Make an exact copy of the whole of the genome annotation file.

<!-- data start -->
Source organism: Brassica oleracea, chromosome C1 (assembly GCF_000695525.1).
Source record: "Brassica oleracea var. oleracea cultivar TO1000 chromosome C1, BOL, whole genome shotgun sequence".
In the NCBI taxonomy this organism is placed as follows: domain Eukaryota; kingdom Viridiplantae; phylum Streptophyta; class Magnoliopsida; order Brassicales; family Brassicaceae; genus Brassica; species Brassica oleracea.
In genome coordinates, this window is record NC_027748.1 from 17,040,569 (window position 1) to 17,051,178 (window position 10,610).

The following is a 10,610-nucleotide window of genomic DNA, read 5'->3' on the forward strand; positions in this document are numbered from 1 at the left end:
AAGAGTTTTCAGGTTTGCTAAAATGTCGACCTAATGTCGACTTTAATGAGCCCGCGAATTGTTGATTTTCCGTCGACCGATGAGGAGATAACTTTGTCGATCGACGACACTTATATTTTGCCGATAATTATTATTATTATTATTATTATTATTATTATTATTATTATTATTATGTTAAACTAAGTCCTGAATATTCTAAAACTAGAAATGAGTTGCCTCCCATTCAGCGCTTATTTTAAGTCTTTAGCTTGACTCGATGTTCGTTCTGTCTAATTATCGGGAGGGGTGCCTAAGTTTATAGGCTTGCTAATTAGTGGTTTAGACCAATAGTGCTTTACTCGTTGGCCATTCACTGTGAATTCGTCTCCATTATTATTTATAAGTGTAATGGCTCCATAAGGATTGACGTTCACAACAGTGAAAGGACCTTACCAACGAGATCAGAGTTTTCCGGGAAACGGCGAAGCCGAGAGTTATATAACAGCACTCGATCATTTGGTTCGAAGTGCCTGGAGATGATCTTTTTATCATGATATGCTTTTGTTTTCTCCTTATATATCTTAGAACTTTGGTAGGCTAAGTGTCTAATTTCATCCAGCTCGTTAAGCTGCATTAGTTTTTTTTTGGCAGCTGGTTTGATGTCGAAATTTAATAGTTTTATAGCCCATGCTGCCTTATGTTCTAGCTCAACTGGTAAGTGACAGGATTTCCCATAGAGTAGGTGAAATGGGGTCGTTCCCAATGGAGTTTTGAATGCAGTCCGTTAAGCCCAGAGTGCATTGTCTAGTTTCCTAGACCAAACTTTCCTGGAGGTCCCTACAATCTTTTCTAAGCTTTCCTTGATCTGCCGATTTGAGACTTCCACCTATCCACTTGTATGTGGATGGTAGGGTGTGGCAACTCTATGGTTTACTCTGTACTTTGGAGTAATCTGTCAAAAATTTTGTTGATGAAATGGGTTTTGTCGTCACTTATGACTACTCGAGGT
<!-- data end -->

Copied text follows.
Source organism: Brassica oleracea, chromosome C1 (assembly GCF_000695525.1).
Source record: "Brassica oleracea var. oleracea cultivar TO1000 chromosome C1, BOL, whole genome shotgun sequence".
In the NCBI taxonomy this organism is placed as follows: domain Eukaryota; kingdom Viridiplantae; phylum Streptophyta; class Magnoliopsida; order Brassicales; family Brassicaceae; genus Brassica; species Brassica oleracea.
In genome coordinates, this window is record NC_027748.1 from 17,040,569 (window position 1) to 17,051,178 (window position 10,610).

The following is a 10,610-nucleotide window of genomic DNA, read 5'->3' on the forward strand; positions in this document are numbered from 1 at the left end:
AAGAGTTTTCAGGTTTGCTAAAATGTCGACCTAATGTCGACTTTAATGAGCCCGCGAATTGTTGATTTTCCGTCGACCGATGAGGAGATAACTTTGTCGATCGACGACACTTATATTTTGCCGATAATTATTATTATTATTATTATTATTATTATTATTATTATTATTATTATGTTAAACTAAGTCCTGAATATTCTAAAACTAGAAATGAGTTGCCTCCCATTCAGCGCTTATTTTAAGTCTTTAGCTTGACTCGATGTTCGTTCTGTCTAATTATCGGGAGGGGTGCCTAAGTTTATAGGCTTGCTAATTAGTGGTTTAGACCAATAGTGCTTTACTCGTTGGCCATTCACTGTGAATTCGTCTCCATTATTATTTATAAGTGTAATGGCTCCATAAGGATTGACGTTCACAACAGTGAAAGGACCTTACCAACGAGATCAGAGTTTTCCGGGAAACGGCGAAGCCGAGAGTTATATAACAGCACTCGATCATTTGGTTCGAAGTGCCTGGAGATGATCTTTTTATCATGATATGCTTTTGTTTTCTCCTTATATATCTTAGAACTTTGGTAGGCTAAGTGTCTAATTTCATCCAGCTCGTTAAGCTGCATTAGTTTTTTTTTGGCAGCTGGTTTGATGTCGAAATTTAATAGTTTTATAGCCCATGCTGCCTTATGTTCTAGCTCAACTGGTAAGTGACAGGATTTCCCATAGAGTAGGTGAAATGGGGTCGTTCCCAATGGAGTTTTGAATGCAGTCCGTTAAGCCCAGAGTGCATTGTCTAGTTTCCTAGACCAAACTTTCCTGGAGGTCCCTACAATCTTTTCTAAGCTTTCCTTGATCTGCCGATTTGAGACTTCCACCTATCCACTTGTATGTGGATGGTAGGGTGTGGCAACTCTATGGTTTACTCTGTACTTTGGAGTAATCTGTCAAAAATTTTGTTGATGAAATGGGTTTTGTCGTCACTTATGACTACTCGAGGT